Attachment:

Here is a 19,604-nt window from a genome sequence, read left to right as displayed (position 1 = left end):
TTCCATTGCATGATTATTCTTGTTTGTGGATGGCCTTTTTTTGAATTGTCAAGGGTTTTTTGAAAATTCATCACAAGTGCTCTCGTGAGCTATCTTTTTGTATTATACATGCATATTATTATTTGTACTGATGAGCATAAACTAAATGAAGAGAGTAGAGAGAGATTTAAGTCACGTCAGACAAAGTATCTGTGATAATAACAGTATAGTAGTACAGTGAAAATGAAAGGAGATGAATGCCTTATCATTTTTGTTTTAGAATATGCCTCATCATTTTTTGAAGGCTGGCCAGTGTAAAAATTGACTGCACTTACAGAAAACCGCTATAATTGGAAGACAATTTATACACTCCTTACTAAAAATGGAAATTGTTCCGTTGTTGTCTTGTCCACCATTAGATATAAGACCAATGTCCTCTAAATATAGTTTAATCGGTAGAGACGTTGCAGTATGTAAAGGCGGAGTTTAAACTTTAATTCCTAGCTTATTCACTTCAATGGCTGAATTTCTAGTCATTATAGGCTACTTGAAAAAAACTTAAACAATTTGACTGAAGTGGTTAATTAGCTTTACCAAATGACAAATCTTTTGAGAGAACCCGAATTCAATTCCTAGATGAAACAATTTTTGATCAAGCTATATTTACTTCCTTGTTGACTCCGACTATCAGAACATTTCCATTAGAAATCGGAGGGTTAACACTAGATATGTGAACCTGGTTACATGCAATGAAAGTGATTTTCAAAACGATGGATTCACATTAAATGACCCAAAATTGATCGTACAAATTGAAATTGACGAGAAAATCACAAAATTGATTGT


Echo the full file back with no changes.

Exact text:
Here is a 19,604-nt window from a genome sequence, read left to right as displayed (position 1 = left end):
TTCCATTGCATGATTATTCTTGTTTGTGGATGGCCTTTTTTTGAATTGTCAAGGGTTTTTTGAAAATTCATCACAAGTGCTCTCGTGAGCTATCTTTTTGTATTATACATGCATATTATTATTTGTACTGATGAGCATAAACTAAATGAAGAGAGTAGAGAGAGATTTAAGTCACGTCAGACAAAGTATCTGTGATAATAACAGTATAGTAGTACAGTGAAAATGAAAGGAGATGAATGCCTTATCATTTTTGTTTTAGAATATGCCTCATCATTTTTTGAAGGCTGGCCAGTGTAAAAATTGACTGCACTTACAGAAAACCGCTATAATTGGAAGACAATTTATACACTCCTTACTAAAAATGGAAATTGTTCCGTTGTTGTCTTGTCCACCATTAGATATAAGACCAATGTCCTCTAAATATAGTTTAATCGGTAGAGACGTTGCAGTATGTAAAGGCGGAGTTTAAACTTTAATTCCTAGCTTATTCACTTCAATGGCTGAATTTCTAGTCATTATAGGCTACTTGAAAAAAACTTAAACAATTTGACTGAAGTGGTTAATTAGCTTTACCAAATGACAAATCTTTTGAGAGAACCCGAATTCAATTCCTAGATGAAACAATTTTTGATCAAGCTATATTTACTTCCTTGTTGACTCCGACTATCAGAACATTTCCATTAGAAATCGGAGGGTTAACACTAGATATGTGAACCTGGTTACATGCAATGAAAGTGATTTTCAAAACGATGGATTCACATTAAATGACCCAAAATTGATCGTACAAATTGAAATTGACGAGAAAATCACAAAATTGATTGT